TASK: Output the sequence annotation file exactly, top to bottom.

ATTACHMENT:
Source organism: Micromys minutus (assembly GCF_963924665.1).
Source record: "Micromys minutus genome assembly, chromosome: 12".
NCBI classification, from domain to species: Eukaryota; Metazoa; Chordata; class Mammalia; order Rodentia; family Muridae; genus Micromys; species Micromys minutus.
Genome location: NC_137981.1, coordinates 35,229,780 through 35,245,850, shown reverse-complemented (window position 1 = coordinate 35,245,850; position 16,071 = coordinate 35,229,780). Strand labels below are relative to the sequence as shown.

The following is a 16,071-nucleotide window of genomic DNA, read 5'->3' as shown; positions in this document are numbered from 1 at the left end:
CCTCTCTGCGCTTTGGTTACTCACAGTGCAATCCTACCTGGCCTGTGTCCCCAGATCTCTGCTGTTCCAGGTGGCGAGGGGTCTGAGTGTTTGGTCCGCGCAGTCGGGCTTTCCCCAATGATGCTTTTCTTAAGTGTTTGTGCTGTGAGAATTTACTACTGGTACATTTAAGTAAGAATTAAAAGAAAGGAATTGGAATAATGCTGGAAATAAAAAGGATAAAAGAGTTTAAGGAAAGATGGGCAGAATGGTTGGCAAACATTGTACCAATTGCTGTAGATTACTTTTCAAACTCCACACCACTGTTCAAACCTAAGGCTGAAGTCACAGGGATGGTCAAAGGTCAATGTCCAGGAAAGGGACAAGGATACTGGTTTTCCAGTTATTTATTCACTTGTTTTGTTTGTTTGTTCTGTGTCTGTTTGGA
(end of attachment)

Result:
Source organism: Micromys minutus (assembly GCF_963924665.1).
Source record: "Micromys minutus genome assembly, chromosome: 12".
NCBI classification, from domain to species: Eukaryota; Metazoa; Chordata; class Mammalia; order Rodentia; family Muridae; genus Micromys; species Micromys minutus.
Genome location: NC_137981.1, coordinates 35,229,780 through 35,245,850, shown reverse-complemented (window position 1 = coordinate 35,245,850; position 16,071 = coordinate 35,229,780). Strand labels below are relative to the sequence as shown.

The following is a 16,071-nucleotide window of genomic DNA, read 5'->3' as shown; positions in this document are numbered from 1 at the left end:
CCTCTCTGCGCTTTGGTTACTCACAGTGCAATCCTACCTGGCCTGTGTCCCCAGATCTCTGCTGTTCCAGGTGGCGAGGGGTCTGAGTGTTTGGTCCGCGCAGTCGGGCTTTCCCCAATGATGCTTTTCTTAAGTGTTTGTGCTGTGAGAATTTACTACTGGTACATTTAAGTAAGAATTAAAAGAAAGGAATTGGAATAATGCTGGAAATAAAAAGGATAAAAGAGTTTAAGGAAAGATGGGCAGAATGGTTGGCAAACATTGTACCAATTGCTGTAGATTACTTTTCAAACTCCACACCACTGTTCAAACCTAAGGCTGAAGTCACAGGGATGGTCAAAGGTCAATGTCCAGGAAAGGGACAAGGATACTGGTTTTCCAGTTATTTATTCACTTGTTTTGTTTGTTTGTTCTGTGTCTGTTTGGA